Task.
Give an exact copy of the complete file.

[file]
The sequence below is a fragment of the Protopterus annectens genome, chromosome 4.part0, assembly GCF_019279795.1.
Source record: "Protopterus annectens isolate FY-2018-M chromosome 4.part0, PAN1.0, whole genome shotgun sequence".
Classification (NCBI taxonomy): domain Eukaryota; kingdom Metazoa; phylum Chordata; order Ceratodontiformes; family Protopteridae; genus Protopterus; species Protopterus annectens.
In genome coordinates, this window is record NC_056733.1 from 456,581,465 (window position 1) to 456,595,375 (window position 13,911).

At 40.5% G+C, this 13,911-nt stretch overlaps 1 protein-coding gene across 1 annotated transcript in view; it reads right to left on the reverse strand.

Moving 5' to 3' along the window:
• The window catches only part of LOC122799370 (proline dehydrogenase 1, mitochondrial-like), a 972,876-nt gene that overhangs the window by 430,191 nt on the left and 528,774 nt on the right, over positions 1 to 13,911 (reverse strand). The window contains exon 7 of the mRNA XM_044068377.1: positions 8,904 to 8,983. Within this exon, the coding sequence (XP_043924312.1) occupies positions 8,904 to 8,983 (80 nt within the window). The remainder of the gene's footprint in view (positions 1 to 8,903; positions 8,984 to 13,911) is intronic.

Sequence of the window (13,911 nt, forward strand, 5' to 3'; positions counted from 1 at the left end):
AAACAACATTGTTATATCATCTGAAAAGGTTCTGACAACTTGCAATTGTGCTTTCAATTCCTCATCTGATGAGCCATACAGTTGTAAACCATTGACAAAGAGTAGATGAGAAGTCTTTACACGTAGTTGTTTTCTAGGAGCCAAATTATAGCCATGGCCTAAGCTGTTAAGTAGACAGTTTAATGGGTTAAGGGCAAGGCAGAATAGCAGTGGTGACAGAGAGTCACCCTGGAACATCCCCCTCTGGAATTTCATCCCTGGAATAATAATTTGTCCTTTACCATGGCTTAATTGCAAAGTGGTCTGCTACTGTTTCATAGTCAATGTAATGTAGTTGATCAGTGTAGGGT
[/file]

The sequence below is a fragment of the Protopterus annectens genome, chromosome 4.part0, assembly GCF_019279795.1.
Source record: "Protopterus annectens isolate FY-2018-M chromosome 4.part0, PAN1.0, whole genome shotgun sequence".
Classification (NCBI taxonomy): domain Eukaryota; kingdom Metazoa; phylum Chordata; order Ceratodontiformes; family Protopteridae; genus Protopterus; species Protopterus annectens.
In genome coordinates, this window is record NC_056733.1 from 456,581,465 (window position 1) to 456,595,375 (window position 13,911).

At 40.5% G+C, this 13,911-nt stretch overlaps 1 protein-coding gene across 1 annotated transcript in view; it reads right to left on the reverse strand.

Moving 5' to 3' along the window:
• The window catches only part of LOC122799370 (proline dehydrogenase 1, mitochondrial-like), a 972,876-nt gene that overhangs the window by 430,191 nt on the left and 528,774 nt on the right, over positions 1 to 13,911 (reverse strand). The window contains exon 7 of the mRNA XM_044068377.1: positions 8,904 to 8,983. Within this exon, the coding sequence (XP_043924312.1) occupies positions 8,904 to 8,983 (80 nt within the window). The remainder of the gene's footprint in view (positions 1 to 8,903; positions 8,984 to 13,911) is intronic.

Sequence of the window (13,911 nt, forward strand, 5' to 3'; positions counted from 1 at the left end):
AAACAACATTGTTATATCATCTGAAAAGGTTCTGACAACTTGCAATTGTGCTTTCAATTCCTCATCTGATGAGCCATACAGTTGTAAACCATTGACAAAGAGTAGATGAGAAGTCTTTACACGTAGTTGTTTTCTAGGAGCCAAATTATAGCCATGGCCTAAGCTGTTAAGTAGACAGTTTAATGGGTTAAGGGCAAGGCAGAATAGCAGTGGTGACAGAGAGTCACCCTGGAACATCCCCCTCTGGAATTTCATCCCTGGAATAATAATTTGTCCTTTACCATGGCTTAATTGCAAAGTGGTCTGCTACTGTTTCATAGTCAATGTAATGTAGTTGATCAGTGTAGGGT